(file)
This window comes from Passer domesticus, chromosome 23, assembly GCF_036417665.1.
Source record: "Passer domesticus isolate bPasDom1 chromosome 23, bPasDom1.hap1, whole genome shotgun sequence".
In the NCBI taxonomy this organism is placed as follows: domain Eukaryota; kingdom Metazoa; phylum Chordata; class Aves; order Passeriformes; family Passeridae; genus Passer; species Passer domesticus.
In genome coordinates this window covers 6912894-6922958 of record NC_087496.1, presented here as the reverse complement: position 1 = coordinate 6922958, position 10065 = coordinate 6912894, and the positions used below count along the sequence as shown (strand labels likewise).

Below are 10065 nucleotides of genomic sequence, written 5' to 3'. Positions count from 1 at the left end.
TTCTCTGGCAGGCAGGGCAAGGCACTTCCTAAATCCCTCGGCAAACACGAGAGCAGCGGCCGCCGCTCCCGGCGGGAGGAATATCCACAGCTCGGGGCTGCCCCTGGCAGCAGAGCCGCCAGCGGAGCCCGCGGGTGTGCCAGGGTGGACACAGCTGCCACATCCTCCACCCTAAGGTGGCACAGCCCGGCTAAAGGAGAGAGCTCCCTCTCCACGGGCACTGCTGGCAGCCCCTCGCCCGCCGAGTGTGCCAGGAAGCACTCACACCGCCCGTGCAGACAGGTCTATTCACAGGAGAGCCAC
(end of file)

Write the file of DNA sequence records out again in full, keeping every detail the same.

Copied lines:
This window comes from Passer domesticus, chromosome 23, assembly GCF_036417665.1.
Source record: "Passer domesticus isolate bPasDom1 chromosome 23, bPasDom1.hap1, whole genome shotgun sequence".
In the NCBI taxonomy this organism is placed as follows: domain Eukaryota; kingdom Metazoa; phylum Chordata; class Aves; order Passeriformes; family Passeridae; genus Passer; species Passer domesticus.
In genome coordinates this window covers 6912894-6922958 of record NC_087496.1, presented here as the reverse complement: position 1 = coordinate 6922958, position 10065 = coordinate 6912894, and the positions used below count along the sequence as shown (strand labels likewise).

Below are 10065 nucleotides of genomic sequence, written 5' to 3'. Positions count from 1 at the left end.
TTCTCTGGCAGGCAGGGCAAGGCACTTCCTAAATCCCTCGGCAAACACGAGAGCAGCGGCCGCCGCTCCCGGCGGGAGGAATATCCACAGCTCGGGGCTGCCCCTGGCAGCAGAGCCGCCAGCGGAGCCCGCGGGTGTGCCAGGGTGGACACAGCTGCCACATCCTCCACCCTAAGGTGGCACAGCCCGGCTAAAGGAGAGAGCTCCCTCTCCACGGGCACTGCTGGCAGCCCCTCGCCCGCCGAGTGTGCCAGGAAGCACTCACACCGCCCGTGCAGACAGGTCTATTCACAGGAGAGCCAC